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Bolton won't vote for Trump, says his reelection is a 'danger' to the republic

Dylan Stableford and Christopher Wilson
·Senior Staff
·5 min read
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Former national security adviser John Bolton says he won’t vote for President Trump and that his onetime boss is “unfit for office” and a “danger” to the republic.

Bolton's comments, in interviews with ABC News, USA Today and NPR, come just before the release of his explosive new book, “The Room Where It Happened: A White House Memoir.” The Trump administration had unsuccessfully attempted to stop the book from being published.

The book paints a searing portrait of the president as a “stunningly uninformed” man who was outmatched by the job he was elected to do.

On Saturday, a federal judge declined to halt the book’s publication, paving the way for it to go on sale Tuesday. But the judge also said Bolton “likely jeopardized national security” by including classified material, and some experts believe he will have to forfeit profits from the book to the U.S. government.

Last week, Trump described Bolton as a “wacko,” “sick puppy,” “disgruntled boring fool” and “dope,” and claimed that the book is “made up.”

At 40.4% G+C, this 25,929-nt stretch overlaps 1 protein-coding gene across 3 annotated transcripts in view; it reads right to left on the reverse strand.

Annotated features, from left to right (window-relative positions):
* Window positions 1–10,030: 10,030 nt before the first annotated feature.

“I gave John Bolton, who was incapable of being Senate confirmed because he was considered a wacko, and was not liked, a chance,” Trump tweeted on Monday. “I always like hearing differing points of view. He turned out to be grossly incompetent, and a liar. See judge’s opinion. CLASSIFIED INFORMATION!!!”

Bolton told ABC News’ Martha Raddatz that he’d expected a “volcanic” reaction from the president.

“I’ve expected that from the beginning,” he said. “There were times when I was writing this book or getting it ready for publication that I thought, ‘Goodness, this is more trouble than it’s worth.’ But now that we’re at the point, I’m prepared to accept whatever happens.”

Trump put ‘personal interests’ ahead of U.S. policy

Bolton, who served for 17 months as Trump’s national security adviser, said there was no real philosophy to the president’s foreign policy, with one exception.

“There really isn’t any guiding principle that I was able to discern, other than what’s good for Donald Trump’s reelection,” Bolton told ABC.

“Everything in the administration is at risk of being torqued around Donald Trump’s personal needs,” Bolton told USA Today. “This happens over and over again, this fusing of legitimate government interests with Donald Trump’s personal interests.”

A case in point, he said, was the teargassing of protesters outside the White House to clear a path for Trump to stage a photo of himself holding up a Bible in front of a church.

Bolton mocked the photo op during his interview with USA Today, holding up a copy of his book to mimic Trump’s awkward Bible display.

Trump had a ‘romantic approach’ to dictators